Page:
The Imperial Suite at The St. Regis New York

So who are these Generation LuXurY consumers?

They’re global, they’re more resourceful, they’re richer, they’re much more connected and they travel like crazy. Most of them have made their own money and – because of this – they look for value in different ways than the traditional luxury guest.

W is only 15-years-old. Over 40 percent of our hotel room guests are under 40, which shifts slightly older than the people who are in the bars and restaurants. W has always had a younger audience, but even in those 15 years the 28-year-old has become a totally different beast.

Essentially it is our job is to reach out to hotel managers within each of these brands and really understand who our core customer is, from a psychographic perspective. What is happening to the business leaders, commercial leaders and social leaders that constitute our audience? How are their tastes and needs changing?

    “ Consumers are more global, more resourceful, richer. They’re much more connected ”

In terms of source markets, who are your biggest customers by nationality? Does this differ between brands?

There is a significant difference across the three brands and it has changed a lot. As a US-based company, our strength was always within the US market. So when St. Regis and Luxury Collection and W opened up internationally, in the first instance it was to a predominately American audience. Some of the classic European hotels could have 50 or 60 percent US traffic.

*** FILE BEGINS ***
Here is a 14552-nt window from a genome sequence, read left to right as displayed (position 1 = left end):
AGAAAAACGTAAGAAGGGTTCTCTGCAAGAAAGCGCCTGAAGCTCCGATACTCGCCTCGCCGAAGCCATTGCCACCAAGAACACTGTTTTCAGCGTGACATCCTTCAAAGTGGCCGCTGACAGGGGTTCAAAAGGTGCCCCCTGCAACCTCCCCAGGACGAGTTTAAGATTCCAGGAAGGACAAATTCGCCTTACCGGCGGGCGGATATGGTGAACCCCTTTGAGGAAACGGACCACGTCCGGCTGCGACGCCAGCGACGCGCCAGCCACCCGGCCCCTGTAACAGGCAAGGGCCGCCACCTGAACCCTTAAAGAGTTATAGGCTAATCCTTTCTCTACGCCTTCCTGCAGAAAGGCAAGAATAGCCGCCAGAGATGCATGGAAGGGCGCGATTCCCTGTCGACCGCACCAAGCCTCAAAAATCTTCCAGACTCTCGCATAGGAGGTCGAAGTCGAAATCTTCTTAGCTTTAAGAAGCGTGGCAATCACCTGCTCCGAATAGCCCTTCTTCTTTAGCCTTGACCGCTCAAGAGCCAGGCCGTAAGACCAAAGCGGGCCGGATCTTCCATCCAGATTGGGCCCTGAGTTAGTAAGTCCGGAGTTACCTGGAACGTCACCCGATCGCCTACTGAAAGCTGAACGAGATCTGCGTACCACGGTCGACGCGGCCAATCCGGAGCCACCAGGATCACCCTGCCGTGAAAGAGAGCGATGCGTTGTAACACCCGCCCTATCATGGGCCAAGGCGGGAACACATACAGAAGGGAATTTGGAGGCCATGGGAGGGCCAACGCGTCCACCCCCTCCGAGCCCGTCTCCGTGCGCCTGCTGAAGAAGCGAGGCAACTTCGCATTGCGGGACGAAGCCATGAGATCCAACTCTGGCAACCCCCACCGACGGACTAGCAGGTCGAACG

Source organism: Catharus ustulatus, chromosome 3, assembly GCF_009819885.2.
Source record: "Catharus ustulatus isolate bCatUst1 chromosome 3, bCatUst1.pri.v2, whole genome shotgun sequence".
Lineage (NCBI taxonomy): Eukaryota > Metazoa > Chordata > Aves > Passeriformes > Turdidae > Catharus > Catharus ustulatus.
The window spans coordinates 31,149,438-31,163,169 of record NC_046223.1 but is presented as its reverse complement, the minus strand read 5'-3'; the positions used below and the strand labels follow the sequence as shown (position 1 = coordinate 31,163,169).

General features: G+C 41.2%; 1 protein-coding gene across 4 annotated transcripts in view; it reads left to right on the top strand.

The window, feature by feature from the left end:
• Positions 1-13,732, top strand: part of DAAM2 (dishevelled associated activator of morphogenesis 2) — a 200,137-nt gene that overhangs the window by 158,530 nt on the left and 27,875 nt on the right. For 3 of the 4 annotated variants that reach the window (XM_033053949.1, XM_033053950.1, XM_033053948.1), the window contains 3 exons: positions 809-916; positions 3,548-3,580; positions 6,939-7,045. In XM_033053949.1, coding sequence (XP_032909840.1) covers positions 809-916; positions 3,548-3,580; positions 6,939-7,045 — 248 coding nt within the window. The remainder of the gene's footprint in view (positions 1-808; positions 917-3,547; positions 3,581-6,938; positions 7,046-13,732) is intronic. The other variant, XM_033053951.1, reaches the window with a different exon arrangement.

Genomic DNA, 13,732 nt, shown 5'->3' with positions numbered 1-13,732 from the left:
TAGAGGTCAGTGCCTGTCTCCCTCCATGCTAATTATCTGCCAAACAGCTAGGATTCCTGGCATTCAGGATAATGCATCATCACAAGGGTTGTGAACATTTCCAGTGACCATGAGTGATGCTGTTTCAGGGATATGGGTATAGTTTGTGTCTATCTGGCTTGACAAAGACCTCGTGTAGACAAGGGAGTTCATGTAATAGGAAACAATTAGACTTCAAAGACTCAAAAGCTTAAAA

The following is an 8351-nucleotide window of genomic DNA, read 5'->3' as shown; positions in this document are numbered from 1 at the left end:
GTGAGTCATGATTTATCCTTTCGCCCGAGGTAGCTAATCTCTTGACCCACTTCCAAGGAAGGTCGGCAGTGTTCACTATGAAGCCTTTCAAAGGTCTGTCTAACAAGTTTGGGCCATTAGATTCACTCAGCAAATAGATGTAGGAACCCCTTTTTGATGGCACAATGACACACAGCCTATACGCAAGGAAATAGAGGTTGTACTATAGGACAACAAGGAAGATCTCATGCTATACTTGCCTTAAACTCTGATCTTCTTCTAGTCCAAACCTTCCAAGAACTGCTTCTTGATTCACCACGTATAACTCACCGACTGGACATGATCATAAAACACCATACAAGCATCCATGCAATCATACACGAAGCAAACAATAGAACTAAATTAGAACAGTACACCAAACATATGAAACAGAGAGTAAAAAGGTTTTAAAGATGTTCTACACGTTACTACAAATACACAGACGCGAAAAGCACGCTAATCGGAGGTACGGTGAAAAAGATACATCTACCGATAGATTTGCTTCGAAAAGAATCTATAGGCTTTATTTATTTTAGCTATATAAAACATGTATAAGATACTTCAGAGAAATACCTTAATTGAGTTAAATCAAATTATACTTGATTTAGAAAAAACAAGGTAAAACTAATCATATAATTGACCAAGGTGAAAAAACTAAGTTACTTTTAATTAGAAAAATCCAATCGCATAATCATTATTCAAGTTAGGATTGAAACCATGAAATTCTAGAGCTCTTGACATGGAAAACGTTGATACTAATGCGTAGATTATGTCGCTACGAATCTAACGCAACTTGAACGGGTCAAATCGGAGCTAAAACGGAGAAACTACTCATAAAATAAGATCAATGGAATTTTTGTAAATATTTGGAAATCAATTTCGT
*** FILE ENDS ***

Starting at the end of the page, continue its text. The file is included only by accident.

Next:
But what’s happened in the last few years is reflective of those consumer changes that we were talking about. Even if I look at something ‘traditional’ – for example the St. Regis New York – in 2007 the audience was 80% male and 80% American. That core audience had not changed in decades, if ever.

Whereas now, we have just completed the restoration of that hotel and about 60% of our guests are male and about 50% of them are American. Even in the most classical, traditional luxury hotel in New York, we had to make changes to our product there to reflect those changes in our audience.
    “ In 2007 at the St. Regis New York, the audience was 80% male & 80% American ”

What would be your fastest growing source market?

China is massive for us. We have had a massive upswing in Chinese business, but that’s also because we’ve also opened five hotels in China, so it depends also how you slice the data. But lately, China has appeared in the top three or four of our global feeder markets, really, for the first time ever.

The Middle East has always been a strong market for us for specific hotels, but that has really taken off over the last couple of years. Even in a relatively small country like the UAE, we are seeing enough travellers begin to register in the top six or seven key feeder markets.

The US is still the number one, probably accounting for half our audience. Though at one time it would have been closer to three quarters. The UK and Germany follow very closely behind that and then it’s a race depending on where you are in the world. And it’s not radically different across the portfolio.